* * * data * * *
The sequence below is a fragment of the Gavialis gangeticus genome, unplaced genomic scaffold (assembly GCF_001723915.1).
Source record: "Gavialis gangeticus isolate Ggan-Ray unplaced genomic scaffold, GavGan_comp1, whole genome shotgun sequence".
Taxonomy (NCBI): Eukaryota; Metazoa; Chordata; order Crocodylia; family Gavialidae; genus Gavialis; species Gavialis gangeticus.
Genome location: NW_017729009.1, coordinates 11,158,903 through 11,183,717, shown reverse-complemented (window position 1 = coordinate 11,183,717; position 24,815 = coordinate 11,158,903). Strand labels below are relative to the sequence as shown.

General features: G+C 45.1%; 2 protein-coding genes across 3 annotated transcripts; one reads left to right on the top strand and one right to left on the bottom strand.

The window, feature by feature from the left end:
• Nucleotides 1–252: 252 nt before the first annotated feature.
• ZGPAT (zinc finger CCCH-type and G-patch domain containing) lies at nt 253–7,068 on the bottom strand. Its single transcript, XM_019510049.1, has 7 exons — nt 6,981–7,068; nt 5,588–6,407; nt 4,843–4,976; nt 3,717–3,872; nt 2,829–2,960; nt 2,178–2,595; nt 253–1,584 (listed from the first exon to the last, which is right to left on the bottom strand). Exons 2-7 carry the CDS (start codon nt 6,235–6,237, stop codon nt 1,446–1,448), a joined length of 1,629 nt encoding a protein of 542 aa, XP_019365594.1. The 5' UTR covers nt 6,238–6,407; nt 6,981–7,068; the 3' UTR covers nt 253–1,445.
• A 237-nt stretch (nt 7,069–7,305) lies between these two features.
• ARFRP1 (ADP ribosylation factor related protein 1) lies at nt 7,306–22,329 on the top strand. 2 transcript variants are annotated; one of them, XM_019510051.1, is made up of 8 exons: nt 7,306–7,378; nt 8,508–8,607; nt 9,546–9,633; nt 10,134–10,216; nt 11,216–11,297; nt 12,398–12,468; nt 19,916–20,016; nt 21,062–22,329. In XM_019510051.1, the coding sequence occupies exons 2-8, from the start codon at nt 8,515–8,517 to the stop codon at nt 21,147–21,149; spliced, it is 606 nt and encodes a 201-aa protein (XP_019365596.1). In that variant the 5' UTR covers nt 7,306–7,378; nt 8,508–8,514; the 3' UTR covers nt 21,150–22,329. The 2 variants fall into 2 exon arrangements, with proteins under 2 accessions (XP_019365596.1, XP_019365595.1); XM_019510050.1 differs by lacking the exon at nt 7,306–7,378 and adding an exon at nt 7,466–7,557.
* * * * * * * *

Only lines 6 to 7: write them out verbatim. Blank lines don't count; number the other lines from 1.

The window, feature by feature from the left end:
• Nucleotides 1–252: 252 nt before the first annotated feature.